Another theory about the function of the counseling relationship is known as the secure-base hypothesis, which is related to attachment theory. This hypothesis proposes that the counselor acts as a secure-base from which clients can explore and then check in with. Secure attachment to one’s counselor and secure attachment in general have been found to be related to client exploration. Insecure attachment styles have been found to be related to less session depth than securely attached client.

Counseling Ethics

Perceptions on ethical behaviors vary depending upon geographical location. Although, ethical mandates are similar throughout our global community. The standard ethical behaviors are centered on “doing no harm” and preventing harm. As counselors, it is standard that a counselor should take appropriate action to prevent harm. Ethical standards are similar in that you should shall not share information that is obtained through the counseling process without specific written consent by the client or legal guardian except to prevent clear, imminent danger to the client or others or when required to do so by a court order. Counselors are held to a higher standard that most professionals because of the intimacy of their therapeutic delivery. Counselors are not only to avoid fraternizing with their clients. They should avoid dual relationships, and never engage in sexual relationships.
Ethical standards are created to help practitioners, clients and the community avoids any possible harm or potential for harm. Ethical standards are a guideline, but for specific standards they are mandates. Recognizing the differences is clear in a majority of organizational codes of ethics. In the 21st century the main disease suggested is the stress. Now everything blood pressure, depressive illnesses as diabetes accounts for this. Normal life took a very nasty disturbed swing during stress along with the stress to the diseases. As on today people at the age of 5 to 20, are especially in high stress and suffering. All over the world the statistics are the following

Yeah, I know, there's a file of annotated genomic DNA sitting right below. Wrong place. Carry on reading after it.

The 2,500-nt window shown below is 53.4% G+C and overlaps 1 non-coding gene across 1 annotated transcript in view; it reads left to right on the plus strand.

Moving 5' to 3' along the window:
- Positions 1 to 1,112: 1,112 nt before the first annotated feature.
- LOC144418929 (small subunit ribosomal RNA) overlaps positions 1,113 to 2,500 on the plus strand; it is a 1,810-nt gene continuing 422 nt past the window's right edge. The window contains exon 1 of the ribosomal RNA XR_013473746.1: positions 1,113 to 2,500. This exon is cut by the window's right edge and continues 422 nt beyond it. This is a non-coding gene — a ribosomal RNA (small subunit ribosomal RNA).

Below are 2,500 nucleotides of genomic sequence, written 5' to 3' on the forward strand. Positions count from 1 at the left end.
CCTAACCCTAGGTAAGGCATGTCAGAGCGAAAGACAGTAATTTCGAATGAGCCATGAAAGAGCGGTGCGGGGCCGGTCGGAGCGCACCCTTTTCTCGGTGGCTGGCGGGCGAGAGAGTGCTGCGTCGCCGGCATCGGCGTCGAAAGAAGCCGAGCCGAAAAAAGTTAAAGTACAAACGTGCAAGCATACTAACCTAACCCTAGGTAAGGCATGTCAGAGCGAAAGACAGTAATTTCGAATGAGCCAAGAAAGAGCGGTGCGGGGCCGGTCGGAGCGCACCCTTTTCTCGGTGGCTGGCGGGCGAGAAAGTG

69% of people in the world affected by mental stress.
76% of people have not had enough sleep.
77% of people mental stresses in family relations have been afraid.
50% of people do not accept new a material is a major concern.
55% people are having less friends circle.
58% of the peoples are affected by headache.
70% of people are right to be angry.
Adds more stress a person’s biological age as 30 years, according to recent research.

What causes stress?

Stress can come in two types. One is activity of the social surrounding of us and another one is our lifestyle. Disappointment, fear, rejection, inflammation, more work, more effort, confusion, some of these factors can cause stress. Some more light, stress caused by factors such as too much noise.
Birth, death, wars, marriages, divorce, illness, job loss, name loss, debt, poverty, selection, traffic congestion, work stress, anger, relationship breakdown, relationship troubles, as all around us takes all factors of mental pressure on us.


Stress caused by bad habits?

Smoking, lack of proper food habits, medical drug habits, alcoholism, lack of proper sleep, we purchased all of the stress. Nikkottin to stone when smoked in the body for energy research has been proven to increase stress.
If you follow something in the below then we can able to reduce our Mental stress and be free in our life.
Opposition to test it to your clothes!
If you hate the place you check it!
It is sad if test your skills!
If poverty is to test your honesty!
If FICKLENESS Endurance test for you!
If it fails the test of your strength!
If I test your patience!
If it is idle to active test you!
Such a champion across the speed break
Wisdom the ladder to generate the successful!


For more details Visit
http://www.tn.gov.in/service/dept/11
http://india.gov.in/ministry-health-and-family-welfare-6